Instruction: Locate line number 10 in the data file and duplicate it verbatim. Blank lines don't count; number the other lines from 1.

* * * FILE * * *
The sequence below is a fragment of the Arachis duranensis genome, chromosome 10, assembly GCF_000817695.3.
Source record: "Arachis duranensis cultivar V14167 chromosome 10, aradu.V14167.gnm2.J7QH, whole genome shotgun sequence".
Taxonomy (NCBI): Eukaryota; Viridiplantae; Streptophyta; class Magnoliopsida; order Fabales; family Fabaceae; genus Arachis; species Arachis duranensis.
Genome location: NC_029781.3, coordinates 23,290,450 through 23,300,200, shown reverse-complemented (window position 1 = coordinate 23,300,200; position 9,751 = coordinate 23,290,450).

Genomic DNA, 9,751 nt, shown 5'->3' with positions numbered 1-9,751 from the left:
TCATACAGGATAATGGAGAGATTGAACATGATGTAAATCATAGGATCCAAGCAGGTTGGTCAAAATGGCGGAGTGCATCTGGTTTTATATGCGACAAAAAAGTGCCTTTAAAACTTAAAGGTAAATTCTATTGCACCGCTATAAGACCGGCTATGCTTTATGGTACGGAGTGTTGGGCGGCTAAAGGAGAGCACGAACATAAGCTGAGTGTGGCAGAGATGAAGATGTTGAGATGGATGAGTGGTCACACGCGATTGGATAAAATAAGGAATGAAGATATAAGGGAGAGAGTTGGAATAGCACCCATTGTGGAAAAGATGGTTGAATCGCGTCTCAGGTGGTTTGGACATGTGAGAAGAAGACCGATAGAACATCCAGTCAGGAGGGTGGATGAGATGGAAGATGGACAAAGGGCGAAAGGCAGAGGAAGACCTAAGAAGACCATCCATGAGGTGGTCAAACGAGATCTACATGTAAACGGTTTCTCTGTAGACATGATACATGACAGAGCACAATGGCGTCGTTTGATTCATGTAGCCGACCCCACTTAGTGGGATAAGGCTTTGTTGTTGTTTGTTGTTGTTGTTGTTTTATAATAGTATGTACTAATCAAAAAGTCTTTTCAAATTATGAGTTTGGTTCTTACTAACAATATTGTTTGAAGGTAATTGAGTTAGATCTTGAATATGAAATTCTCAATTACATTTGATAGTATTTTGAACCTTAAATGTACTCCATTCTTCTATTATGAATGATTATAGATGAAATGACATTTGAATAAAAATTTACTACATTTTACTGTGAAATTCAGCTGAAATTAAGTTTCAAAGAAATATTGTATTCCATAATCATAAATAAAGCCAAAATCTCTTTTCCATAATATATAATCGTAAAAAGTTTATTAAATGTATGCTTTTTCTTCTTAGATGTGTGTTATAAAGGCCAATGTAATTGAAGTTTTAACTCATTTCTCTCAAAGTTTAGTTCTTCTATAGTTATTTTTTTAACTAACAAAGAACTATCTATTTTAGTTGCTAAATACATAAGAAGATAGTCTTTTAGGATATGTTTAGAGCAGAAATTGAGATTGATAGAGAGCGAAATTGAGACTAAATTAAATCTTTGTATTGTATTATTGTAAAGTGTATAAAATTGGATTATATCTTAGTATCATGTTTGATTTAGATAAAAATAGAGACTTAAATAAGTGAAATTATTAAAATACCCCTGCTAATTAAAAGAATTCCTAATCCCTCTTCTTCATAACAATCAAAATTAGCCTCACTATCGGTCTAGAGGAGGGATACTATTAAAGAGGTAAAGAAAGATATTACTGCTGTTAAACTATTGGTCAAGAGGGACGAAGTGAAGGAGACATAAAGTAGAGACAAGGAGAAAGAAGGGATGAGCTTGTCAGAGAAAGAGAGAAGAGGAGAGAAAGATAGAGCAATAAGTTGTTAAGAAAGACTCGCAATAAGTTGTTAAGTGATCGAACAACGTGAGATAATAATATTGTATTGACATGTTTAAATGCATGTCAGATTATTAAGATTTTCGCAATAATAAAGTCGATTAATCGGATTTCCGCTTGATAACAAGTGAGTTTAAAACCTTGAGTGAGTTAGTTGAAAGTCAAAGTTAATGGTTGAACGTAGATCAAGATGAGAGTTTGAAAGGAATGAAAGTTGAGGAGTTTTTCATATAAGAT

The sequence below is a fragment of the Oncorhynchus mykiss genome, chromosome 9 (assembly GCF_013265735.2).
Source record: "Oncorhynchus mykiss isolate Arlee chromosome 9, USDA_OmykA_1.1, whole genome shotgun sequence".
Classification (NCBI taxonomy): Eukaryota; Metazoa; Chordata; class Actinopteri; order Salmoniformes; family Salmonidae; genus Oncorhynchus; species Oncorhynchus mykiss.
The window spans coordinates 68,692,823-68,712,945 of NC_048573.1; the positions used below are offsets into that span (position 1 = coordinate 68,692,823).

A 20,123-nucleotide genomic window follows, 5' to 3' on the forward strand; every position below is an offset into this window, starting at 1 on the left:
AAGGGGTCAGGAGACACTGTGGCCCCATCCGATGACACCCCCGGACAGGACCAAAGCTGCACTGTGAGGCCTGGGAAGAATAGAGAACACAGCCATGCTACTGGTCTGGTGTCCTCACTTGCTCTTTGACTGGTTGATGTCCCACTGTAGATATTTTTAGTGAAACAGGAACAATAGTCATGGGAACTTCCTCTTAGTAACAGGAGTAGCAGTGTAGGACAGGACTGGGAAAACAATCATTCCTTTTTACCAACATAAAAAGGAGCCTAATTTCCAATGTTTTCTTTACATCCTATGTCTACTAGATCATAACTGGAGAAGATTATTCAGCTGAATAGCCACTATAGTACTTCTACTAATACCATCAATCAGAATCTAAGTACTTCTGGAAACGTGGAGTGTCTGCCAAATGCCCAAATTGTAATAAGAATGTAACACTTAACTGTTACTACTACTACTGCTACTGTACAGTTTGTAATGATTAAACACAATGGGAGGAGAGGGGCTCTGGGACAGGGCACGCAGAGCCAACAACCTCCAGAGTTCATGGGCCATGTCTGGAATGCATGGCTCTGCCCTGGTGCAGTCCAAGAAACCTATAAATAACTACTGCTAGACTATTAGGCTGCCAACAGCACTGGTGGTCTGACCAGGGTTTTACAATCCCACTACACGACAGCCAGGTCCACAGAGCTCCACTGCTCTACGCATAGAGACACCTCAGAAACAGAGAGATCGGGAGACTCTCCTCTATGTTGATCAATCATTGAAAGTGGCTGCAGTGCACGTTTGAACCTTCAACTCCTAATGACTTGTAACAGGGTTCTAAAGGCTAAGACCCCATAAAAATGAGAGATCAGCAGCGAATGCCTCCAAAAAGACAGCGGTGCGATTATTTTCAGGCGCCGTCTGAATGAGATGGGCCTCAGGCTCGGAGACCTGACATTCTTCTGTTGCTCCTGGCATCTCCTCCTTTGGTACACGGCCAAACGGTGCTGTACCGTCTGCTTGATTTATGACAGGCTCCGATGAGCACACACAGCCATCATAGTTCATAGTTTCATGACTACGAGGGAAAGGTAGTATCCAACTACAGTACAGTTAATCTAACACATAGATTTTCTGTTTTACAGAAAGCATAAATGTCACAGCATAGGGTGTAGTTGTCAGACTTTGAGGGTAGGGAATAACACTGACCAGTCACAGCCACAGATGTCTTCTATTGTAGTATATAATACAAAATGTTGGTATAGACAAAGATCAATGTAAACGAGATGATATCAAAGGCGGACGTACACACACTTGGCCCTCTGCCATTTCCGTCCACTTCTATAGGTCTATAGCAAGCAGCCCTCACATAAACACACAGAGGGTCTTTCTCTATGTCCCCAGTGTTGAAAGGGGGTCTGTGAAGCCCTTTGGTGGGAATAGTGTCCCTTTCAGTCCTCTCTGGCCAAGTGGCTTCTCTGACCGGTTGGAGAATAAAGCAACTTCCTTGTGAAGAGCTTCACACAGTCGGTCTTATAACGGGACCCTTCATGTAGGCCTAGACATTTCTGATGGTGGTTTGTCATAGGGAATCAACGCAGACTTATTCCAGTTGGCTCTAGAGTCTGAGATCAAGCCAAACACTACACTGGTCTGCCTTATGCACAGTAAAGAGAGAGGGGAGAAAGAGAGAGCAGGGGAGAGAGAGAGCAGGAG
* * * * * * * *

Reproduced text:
The window spans coordinates 68,692,823-68,712,945 of NC_048573.1; the positions used below are offsets into that span (position 1 = coordinate 68,692,823).